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A view of the rattan forest canopy.

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  • Amazing image of wild tiger in Bhutan

    July 28, 2017

    Filmmaker and photojournalist Emmanuel Rondeau spent four weeks in the wildlife corridors of Bhutan with a camera trap poised to capture the elusive tiger. After weeks of waiting, a tiger appeared on the final day of the expedition. The result? The first high-resolution camera trap image of a wild tiger in Bhutan captured above 11,000 feet.

    A tiger walking in Bhutan.
  • Sustainable tea's fragrant harvest

    In 2013, Jinjing began working with WWF and The Coca-Cola Company to convert 100% of its productions to sustainable practices, including building water-collecting and irrigation systems and constructing wetlands. 

    Harvesting tea leaves
  • The Yangtze River's last surviving mammal

    Little known even to people who live in China’s Yangtze River Basin, a shy mammal with a secret smile has been pulsing through the waters of Asia’s longest river for some 100,000 years.

    Yangtze finless porpoise
  • A new plan to save Belize's livelihood-giving reef and coasts

    July 27, 2017

    The coastal nation of Belize is at a crossroads. In 2009, the reef system was added to UNESCO’s List of World Heritage in Danger. It remains on the list today because of mangrove deforestation, unsustainable coastal development and offshore oil exploration. The good news is a coastal zone management plan can safeguard Belize’s natural assets and produce a win-win opportunity for the people and environment.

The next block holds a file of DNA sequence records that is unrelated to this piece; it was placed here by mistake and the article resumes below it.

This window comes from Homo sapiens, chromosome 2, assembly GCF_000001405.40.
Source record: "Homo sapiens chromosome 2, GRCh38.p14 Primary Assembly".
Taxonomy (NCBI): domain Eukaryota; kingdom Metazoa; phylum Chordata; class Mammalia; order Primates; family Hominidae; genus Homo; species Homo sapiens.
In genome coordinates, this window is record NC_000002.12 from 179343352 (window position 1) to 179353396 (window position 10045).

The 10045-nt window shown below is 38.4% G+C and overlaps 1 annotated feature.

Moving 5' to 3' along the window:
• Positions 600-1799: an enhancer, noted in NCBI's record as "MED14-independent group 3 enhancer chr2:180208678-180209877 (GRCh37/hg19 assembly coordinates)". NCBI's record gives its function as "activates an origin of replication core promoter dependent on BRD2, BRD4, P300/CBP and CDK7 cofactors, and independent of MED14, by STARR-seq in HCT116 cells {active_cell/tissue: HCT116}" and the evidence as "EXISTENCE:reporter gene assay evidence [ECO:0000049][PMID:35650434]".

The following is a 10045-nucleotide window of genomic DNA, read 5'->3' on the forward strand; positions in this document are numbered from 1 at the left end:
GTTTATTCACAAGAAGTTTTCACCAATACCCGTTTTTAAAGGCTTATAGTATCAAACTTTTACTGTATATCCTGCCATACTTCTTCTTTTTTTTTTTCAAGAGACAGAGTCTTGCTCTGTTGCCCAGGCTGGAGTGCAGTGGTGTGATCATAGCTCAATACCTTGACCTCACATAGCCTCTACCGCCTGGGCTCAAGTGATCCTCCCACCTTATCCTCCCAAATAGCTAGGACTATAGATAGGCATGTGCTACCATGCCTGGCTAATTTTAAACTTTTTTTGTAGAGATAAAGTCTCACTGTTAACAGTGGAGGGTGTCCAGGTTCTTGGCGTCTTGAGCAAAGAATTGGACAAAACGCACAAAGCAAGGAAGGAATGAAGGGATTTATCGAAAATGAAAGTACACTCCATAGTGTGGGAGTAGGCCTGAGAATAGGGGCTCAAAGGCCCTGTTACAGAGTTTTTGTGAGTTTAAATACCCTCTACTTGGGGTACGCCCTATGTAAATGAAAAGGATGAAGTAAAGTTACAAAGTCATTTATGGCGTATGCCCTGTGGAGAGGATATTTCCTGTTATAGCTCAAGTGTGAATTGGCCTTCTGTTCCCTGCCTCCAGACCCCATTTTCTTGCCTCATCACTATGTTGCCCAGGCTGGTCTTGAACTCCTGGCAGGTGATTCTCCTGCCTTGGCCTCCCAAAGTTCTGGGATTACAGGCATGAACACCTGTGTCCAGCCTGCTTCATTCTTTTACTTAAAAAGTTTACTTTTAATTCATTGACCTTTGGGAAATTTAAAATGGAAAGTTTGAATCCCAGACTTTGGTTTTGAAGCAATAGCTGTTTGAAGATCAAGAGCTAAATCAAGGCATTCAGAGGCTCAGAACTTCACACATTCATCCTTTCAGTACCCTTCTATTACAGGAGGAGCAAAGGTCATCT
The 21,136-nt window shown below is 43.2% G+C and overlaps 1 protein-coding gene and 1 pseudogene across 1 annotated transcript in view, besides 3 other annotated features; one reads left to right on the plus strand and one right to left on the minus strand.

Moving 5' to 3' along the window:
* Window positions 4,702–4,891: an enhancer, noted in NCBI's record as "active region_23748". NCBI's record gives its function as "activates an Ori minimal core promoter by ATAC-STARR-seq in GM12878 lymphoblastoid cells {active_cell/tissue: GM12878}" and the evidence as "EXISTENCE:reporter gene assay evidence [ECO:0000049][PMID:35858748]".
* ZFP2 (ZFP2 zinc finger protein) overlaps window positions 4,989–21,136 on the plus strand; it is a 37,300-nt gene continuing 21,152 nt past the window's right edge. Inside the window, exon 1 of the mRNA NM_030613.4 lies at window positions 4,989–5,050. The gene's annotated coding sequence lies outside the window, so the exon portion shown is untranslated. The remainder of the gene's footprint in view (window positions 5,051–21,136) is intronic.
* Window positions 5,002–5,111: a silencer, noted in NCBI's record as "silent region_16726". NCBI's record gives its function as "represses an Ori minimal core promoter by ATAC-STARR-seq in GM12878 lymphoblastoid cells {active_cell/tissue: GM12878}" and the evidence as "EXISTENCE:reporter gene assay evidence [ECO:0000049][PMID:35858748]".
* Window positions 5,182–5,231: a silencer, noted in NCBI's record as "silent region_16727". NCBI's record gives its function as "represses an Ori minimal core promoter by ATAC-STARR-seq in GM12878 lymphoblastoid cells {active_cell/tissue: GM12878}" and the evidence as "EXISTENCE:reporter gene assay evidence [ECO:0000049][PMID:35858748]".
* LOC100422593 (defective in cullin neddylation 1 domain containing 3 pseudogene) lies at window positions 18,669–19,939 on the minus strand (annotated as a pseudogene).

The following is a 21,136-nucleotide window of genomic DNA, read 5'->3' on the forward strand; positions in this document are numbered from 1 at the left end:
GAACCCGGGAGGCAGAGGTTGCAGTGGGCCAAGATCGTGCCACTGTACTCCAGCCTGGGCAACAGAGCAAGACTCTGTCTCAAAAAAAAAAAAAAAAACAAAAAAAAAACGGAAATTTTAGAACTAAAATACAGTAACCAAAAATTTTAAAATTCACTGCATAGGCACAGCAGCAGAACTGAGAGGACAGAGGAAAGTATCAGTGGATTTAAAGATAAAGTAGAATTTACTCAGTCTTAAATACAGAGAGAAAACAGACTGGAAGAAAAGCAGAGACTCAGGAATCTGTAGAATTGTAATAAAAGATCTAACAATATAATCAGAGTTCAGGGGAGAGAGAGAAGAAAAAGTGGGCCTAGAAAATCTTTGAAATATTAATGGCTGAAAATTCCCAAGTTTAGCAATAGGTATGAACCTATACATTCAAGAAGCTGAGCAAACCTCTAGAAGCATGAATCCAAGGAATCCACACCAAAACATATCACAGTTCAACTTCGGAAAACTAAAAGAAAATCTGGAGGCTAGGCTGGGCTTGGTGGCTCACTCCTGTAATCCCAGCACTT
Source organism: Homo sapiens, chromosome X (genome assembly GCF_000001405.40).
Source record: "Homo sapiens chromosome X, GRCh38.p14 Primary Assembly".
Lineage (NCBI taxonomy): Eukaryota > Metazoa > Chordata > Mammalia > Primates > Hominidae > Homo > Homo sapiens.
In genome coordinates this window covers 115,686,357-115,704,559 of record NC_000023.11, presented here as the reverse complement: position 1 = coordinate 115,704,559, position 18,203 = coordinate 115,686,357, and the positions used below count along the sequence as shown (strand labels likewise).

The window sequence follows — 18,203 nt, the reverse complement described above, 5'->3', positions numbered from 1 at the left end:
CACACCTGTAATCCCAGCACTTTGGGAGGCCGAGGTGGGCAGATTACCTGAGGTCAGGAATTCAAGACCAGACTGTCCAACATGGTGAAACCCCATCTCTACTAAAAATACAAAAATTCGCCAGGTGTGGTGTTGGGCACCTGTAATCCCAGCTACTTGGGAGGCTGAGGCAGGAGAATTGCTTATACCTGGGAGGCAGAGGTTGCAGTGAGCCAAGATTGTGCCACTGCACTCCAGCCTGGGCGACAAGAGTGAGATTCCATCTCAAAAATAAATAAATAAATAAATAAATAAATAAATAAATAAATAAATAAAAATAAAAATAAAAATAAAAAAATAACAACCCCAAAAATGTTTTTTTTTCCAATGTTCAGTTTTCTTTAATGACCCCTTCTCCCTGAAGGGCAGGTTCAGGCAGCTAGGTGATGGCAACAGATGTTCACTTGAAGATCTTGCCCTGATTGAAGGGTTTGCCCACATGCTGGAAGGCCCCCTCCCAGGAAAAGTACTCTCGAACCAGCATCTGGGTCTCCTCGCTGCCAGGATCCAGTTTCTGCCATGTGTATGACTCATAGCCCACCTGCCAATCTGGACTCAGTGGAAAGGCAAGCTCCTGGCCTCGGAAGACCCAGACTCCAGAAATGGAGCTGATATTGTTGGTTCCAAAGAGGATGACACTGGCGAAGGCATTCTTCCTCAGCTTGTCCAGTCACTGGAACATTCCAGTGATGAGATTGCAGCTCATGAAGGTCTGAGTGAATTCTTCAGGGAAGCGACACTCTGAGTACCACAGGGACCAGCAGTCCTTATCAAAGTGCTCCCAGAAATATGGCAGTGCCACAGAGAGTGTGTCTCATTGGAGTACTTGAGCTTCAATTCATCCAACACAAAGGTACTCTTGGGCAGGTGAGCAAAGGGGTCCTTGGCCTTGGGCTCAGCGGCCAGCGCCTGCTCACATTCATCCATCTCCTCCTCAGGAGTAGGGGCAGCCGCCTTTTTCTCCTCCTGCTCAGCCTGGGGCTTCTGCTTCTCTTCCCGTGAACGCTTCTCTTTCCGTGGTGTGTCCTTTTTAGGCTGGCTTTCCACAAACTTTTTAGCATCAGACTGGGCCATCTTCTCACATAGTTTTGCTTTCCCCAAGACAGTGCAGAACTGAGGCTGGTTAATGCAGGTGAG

Fish in the ocean in Belize.
  • Meet Singye Wangmo, tiger protector

    July 27, 2017

    Singye Wangmo exudes a natural passion for wildlife. One of the few female forestry officers working on the ground in Bhutan, she spends her days protecting the tigers of Royal Manas National Park from poachers.

    Singye Wangmo checking a tiger pug mark.
  • Saving the Père David's Deer

    This Chinese deer went extinct in the wild, only to be saved on a British duke’s estate. Now, Père David’s deer is back home in China and adding a new chapter to its illustrious story.

    Pere David's Deer with grass in antlers
  • Rivers around the world

    WWF Magazine: Fall 2017
    Each river is unique. What makes a river special depends entirely on its influences: its people, landscape and purpose. Learn more about three inspiring rivers and the breadth of life they support
    Mekong River
  • Bringing back the Iberian lynx

    The Iberian lynx is the world's most endangered cat. In 2002, there were fewer than 100 left in the wild. WWF and its partners are working to restore the Iberian lynx to areas where it used to live. And where it could still flourish today - with a little help.

    Two young Iberian Lynx.
  • Rebirth along China's Yangtze River

    WWF Magazine: Fall 2017
    Without direct intervention, the Yangtze finless porpoise may face extinction. But that reckoning is up against an even more powerful force: unyielding economic development.
    A ferry captain looks for signs of the Yangtze finless porpoise on the Tian-E-Zhou oxbow lake near Yueyang, China
  • President's Letter: Seeking refuge from the storm

    WWF Magazine: Fall 2017
    At WWF, we're committed to ensuring that the nations of the world uphold their commitments under the Paris Agreement, despite the White House announcement that the US would exit the agreement.
    aerial view of the Amazon River